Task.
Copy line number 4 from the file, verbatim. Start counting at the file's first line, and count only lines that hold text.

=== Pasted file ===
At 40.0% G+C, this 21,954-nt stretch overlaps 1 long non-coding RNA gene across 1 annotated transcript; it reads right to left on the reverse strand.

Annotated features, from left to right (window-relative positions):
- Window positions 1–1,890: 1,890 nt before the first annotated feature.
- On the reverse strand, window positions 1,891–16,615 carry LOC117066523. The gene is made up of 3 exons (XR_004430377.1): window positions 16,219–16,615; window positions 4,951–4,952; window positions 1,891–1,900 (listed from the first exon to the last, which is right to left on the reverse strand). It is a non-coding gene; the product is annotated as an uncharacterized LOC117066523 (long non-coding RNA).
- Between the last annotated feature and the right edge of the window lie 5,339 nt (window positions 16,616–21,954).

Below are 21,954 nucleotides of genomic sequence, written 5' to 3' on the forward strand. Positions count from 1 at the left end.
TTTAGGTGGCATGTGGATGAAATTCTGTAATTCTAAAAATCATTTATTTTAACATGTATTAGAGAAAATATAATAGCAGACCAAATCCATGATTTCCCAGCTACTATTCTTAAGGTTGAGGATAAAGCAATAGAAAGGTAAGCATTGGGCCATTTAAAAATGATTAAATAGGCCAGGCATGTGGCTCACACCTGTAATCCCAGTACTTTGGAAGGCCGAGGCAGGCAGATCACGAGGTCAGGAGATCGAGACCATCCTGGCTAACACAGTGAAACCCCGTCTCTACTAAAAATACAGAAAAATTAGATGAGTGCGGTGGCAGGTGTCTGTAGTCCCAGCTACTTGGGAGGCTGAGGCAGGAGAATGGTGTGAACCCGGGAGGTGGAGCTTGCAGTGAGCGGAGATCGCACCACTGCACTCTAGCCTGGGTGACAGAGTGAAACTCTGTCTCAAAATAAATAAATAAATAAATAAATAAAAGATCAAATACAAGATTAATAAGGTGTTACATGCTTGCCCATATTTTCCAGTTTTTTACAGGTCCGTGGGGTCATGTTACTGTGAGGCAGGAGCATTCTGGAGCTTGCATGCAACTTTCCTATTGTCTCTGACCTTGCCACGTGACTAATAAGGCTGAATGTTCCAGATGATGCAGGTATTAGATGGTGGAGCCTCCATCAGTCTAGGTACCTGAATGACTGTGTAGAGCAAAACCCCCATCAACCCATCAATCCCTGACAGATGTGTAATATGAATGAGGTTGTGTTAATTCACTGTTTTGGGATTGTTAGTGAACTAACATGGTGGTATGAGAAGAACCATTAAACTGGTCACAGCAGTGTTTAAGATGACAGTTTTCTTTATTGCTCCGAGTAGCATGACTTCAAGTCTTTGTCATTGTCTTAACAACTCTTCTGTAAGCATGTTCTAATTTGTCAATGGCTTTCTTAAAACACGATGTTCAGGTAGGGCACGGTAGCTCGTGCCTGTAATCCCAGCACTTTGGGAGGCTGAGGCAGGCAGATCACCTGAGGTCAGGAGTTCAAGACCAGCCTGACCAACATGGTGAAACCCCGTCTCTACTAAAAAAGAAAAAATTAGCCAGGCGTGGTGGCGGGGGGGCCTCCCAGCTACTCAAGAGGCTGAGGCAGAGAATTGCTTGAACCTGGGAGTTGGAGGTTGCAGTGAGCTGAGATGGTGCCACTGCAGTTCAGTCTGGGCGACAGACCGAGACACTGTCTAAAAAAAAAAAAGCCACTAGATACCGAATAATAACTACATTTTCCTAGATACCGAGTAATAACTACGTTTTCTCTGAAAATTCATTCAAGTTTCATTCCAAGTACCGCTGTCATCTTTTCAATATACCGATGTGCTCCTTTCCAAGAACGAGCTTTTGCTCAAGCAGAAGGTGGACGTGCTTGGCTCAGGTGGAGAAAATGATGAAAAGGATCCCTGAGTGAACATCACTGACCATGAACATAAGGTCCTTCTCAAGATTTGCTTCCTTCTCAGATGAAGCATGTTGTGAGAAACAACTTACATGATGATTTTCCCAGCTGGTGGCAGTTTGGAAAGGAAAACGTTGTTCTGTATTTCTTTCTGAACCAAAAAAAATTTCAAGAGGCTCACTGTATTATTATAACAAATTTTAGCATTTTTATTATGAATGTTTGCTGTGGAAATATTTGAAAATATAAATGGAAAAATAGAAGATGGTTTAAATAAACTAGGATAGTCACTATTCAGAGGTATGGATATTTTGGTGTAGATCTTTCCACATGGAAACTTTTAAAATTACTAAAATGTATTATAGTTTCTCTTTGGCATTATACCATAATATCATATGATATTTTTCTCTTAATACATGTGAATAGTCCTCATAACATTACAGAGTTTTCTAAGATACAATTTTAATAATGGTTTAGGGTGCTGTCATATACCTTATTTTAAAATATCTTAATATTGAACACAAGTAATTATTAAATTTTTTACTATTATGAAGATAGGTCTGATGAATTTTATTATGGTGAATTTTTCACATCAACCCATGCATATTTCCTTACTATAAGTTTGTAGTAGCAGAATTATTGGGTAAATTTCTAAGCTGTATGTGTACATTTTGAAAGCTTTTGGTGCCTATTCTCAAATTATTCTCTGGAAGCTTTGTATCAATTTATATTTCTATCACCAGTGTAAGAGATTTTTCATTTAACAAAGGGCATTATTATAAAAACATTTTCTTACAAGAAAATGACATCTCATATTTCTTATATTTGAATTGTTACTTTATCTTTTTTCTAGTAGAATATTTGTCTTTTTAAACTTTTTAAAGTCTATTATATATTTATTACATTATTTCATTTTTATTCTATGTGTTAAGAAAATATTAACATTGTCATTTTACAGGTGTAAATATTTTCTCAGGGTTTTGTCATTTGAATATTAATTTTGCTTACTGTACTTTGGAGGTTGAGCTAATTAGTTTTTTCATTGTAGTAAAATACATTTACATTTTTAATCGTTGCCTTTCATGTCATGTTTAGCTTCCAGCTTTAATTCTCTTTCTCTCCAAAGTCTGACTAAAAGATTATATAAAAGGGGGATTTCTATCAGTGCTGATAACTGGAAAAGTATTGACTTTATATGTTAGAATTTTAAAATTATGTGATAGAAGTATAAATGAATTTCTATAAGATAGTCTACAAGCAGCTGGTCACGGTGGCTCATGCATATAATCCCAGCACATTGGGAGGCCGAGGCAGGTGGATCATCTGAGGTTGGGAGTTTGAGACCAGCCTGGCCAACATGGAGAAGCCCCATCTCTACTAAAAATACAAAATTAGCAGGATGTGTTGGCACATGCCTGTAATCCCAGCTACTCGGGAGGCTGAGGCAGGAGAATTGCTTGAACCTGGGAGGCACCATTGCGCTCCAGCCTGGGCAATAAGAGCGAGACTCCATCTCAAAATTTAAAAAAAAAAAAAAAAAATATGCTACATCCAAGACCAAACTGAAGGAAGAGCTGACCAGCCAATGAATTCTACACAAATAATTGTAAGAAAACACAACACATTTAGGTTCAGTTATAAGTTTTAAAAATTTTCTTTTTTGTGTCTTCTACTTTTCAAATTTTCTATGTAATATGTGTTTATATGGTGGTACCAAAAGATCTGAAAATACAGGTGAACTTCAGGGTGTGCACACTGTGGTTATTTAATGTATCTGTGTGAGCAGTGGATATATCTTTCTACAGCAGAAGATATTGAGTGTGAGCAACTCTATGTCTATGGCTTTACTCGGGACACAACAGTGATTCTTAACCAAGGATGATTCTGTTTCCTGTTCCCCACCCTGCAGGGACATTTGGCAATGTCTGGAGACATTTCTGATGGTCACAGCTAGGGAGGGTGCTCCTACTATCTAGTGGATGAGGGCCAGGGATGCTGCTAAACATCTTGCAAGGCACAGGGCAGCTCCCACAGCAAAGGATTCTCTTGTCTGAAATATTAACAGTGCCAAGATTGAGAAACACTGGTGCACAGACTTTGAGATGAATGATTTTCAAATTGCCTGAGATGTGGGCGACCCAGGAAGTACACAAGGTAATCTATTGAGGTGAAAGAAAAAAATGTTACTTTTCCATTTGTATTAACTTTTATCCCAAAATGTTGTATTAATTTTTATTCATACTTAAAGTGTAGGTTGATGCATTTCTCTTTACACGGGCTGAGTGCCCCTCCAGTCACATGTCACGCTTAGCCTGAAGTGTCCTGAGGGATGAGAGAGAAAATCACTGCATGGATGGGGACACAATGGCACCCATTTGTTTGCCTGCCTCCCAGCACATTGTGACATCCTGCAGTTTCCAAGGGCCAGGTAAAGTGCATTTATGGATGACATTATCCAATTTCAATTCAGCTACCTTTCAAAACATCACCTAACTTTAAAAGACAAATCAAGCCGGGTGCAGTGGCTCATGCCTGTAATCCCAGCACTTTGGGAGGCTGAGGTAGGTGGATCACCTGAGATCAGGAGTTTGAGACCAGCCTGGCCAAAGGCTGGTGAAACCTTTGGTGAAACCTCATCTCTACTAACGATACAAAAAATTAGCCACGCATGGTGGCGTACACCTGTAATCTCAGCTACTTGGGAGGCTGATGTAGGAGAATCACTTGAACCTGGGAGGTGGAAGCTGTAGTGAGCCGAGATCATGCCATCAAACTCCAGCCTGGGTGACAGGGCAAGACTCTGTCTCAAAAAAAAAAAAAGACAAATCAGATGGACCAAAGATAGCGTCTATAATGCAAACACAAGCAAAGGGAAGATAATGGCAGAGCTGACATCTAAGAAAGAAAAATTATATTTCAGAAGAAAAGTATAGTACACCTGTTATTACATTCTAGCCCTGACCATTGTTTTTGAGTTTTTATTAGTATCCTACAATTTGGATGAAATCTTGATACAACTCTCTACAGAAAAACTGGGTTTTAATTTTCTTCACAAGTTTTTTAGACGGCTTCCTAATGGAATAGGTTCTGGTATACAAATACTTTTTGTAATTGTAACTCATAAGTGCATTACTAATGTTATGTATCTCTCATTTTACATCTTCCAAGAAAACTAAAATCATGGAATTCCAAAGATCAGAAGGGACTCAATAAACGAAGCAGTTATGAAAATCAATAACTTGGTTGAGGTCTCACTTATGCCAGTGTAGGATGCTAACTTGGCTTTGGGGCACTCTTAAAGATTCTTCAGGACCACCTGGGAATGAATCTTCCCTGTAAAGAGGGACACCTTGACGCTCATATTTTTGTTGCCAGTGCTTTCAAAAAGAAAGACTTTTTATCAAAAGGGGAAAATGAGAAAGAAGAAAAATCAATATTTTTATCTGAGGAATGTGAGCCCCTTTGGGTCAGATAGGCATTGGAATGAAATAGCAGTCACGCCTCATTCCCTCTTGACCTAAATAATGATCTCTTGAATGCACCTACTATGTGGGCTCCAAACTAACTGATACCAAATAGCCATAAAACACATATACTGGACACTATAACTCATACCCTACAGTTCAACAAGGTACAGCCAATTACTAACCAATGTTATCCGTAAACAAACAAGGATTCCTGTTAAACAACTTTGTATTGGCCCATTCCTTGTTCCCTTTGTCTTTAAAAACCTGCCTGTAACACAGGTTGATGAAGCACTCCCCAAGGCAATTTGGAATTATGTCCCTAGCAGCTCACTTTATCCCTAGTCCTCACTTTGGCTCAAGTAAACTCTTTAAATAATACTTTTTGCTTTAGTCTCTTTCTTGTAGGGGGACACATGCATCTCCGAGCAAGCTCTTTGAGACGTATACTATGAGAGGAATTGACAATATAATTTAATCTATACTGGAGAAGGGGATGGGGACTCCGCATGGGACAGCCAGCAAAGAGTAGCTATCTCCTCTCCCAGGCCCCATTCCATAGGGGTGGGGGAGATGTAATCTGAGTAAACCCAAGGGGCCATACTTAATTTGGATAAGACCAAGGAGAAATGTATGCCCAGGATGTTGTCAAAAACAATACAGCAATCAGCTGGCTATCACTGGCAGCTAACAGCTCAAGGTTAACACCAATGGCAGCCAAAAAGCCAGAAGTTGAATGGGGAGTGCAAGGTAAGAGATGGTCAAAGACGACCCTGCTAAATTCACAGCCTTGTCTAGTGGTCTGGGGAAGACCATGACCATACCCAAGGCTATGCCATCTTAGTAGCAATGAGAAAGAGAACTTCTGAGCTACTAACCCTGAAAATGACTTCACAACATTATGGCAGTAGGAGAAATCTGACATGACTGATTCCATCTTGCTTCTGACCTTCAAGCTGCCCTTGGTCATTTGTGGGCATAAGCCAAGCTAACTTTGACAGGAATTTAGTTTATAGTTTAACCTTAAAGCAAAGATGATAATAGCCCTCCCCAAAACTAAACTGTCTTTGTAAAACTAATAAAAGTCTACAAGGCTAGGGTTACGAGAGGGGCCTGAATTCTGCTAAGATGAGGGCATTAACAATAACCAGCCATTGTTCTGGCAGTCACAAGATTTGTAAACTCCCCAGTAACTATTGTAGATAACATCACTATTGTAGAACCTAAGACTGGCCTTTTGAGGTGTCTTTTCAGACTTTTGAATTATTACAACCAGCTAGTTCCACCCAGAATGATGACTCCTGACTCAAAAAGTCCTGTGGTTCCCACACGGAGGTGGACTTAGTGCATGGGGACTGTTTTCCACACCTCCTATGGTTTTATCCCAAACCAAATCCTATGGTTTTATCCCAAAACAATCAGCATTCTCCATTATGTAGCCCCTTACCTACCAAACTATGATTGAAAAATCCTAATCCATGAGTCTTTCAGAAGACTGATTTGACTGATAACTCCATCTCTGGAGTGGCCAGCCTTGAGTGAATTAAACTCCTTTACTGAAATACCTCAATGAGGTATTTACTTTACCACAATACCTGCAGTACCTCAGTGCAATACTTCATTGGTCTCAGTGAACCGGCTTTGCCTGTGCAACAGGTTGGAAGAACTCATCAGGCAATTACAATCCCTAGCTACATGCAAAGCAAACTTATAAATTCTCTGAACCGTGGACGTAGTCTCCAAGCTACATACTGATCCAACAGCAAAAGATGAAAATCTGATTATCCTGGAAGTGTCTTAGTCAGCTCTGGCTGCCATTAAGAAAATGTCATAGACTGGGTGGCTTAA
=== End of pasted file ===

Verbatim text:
- On the reverse strand, window positions 1,891–16,615 carry LOC117066523. The gene is made up of 3 exons (XR_004430377.1): window positions 16,219–16,615; window positions 4,951–4,952; window positions 1,891–1,900 (listed from the first exon to the last, which is right to left on the reverse strand). It is a non-coding gene; the product is annotated as an uncharacterized LOC117066523 (long non-coding RNA).